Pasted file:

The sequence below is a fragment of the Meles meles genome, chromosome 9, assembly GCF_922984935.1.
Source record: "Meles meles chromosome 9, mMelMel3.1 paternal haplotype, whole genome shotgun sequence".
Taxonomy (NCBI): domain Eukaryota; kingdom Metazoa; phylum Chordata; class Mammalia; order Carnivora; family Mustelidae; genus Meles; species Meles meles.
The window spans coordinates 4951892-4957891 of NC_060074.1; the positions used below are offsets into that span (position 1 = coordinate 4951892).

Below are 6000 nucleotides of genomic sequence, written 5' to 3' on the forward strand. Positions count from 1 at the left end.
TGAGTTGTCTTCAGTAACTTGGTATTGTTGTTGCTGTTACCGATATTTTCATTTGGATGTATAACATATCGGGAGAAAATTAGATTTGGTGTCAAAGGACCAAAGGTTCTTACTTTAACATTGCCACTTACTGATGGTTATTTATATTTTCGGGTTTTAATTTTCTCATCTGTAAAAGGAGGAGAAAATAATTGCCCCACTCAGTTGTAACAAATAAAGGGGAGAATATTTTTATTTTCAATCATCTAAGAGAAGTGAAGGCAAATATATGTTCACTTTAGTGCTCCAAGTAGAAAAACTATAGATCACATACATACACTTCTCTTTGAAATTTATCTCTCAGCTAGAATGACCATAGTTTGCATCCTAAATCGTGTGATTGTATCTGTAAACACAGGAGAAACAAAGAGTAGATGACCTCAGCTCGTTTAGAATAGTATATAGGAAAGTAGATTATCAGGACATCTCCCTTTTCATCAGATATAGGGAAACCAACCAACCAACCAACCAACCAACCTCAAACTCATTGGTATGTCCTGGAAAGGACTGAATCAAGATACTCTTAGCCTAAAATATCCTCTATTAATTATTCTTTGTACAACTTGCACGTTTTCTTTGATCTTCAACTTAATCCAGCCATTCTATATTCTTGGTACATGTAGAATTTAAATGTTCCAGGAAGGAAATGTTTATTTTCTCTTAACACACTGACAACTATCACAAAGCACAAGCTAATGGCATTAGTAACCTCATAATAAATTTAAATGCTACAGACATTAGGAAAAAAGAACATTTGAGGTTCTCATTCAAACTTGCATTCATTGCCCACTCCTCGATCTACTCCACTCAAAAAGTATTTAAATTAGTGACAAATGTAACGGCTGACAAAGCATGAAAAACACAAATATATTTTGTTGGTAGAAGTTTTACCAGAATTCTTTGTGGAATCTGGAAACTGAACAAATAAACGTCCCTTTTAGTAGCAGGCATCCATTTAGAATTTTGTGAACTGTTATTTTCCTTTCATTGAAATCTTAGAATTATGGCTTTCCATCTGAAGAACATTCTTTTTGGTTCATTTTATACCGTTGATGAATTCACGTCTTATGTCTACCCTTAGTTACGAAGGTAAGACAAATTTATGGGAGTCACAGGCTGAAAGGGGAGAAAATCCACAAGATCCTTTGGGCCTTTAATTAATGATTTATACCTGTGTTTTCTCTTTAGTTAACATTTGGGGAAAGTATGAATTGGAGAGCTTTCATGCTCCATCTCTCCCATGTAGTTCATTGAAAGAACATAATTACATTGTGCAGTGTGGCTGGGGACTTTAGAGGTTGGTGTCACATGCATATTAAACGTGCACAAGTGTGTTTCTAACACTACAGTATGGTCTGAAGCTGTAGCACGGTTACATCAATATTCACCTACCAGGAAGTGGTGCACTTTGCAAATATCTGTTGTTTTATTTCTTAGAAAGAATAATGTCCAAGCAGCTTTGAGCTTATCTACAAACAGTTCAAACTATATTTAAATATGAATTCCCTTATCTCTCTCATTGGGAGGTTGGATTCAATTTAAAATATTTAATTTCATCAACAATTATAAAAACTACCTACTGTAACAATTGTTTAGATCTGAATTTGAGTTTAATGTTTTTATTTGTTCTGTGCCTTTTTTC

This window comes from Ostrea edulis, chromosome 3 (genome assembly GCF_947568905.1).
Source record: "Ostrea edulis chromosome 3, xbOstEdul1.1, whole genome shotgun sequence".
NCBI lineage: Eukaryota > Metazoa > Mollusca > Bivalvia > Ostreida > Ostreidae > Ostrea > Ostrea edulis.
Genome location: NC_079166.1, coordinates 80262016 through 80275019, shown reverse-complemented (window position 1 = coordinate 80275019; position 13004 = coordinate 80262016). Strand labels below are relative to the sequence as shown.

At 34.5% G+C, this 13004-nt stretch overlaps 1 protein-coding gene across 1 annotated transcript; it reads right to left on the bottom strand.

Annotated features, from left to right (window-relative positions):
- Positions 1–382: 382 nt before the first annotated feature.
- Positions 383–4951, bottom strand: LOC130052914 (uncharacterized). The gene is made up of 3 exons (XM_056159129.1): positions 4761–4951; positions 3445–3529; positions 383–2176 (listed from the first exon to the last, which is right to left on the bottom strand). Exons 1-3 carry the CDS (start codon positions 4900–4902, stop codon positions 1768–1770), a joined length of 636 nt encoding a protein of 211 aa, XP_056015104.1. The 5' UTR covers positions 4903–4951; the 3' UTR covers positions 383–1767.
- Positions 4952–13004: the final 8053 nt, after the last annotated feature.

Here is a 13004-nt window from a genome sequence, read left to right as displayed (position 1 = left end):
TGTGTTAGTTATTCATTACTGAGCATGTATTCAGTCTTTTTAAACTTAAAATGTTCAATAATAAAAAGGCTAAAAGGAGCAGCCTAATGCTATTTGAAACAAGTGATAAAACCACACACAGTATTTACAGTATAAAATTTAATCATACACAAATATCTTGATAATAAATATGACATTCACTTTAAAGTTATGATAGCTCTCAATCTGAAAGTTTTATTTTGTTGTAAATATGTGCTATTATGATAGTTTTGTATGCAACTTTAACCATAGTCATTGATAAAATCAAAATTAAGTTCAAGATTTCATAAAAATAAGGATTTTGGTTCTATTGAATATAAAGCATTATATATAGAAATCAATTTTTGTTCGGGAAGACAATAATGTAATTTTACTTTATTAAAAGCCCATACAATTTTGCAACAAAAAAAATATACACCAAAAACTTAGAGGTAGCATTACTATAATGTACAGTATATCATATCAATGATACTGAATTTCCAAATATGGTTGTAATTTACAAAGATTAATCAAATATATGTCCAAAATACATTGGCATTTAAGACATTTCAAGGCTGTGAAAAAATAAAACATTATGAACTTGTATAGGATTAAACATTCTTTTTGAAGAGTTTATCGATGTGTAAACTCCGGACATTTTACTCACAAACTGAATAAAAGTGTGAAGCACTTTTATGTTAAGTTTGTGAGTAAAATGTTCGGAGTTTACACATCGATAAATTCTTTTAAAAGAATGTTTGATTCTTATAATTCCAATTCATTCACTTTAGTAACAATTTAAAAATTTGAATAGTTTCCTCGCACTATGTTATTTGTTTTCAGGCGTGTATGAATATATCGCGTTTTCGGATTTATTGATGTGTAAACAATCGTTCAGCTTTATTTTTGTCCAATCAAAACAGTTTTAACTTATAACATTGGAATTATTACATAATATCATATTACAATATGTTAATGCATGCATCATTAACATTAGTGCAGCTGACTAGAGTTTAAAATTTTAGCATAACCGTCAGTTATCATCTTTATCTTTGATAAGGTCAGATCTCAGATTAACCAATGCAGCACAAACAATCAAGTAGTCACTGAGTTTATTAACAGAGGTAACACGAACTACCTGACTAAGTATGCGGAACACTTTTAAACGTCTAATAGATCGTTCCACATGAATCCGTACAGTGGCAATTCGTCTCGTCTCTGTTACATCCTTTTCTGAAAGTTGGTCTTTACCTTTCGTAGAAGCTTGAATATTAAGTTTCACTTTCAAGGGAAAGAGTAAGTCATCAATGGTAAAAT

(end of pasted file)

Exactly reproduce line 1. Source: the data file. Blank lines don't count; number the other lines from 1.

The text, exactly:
The sequence below is a fragment of the Meles meles genome, chromosome 9, assembly GCF_922984935.1.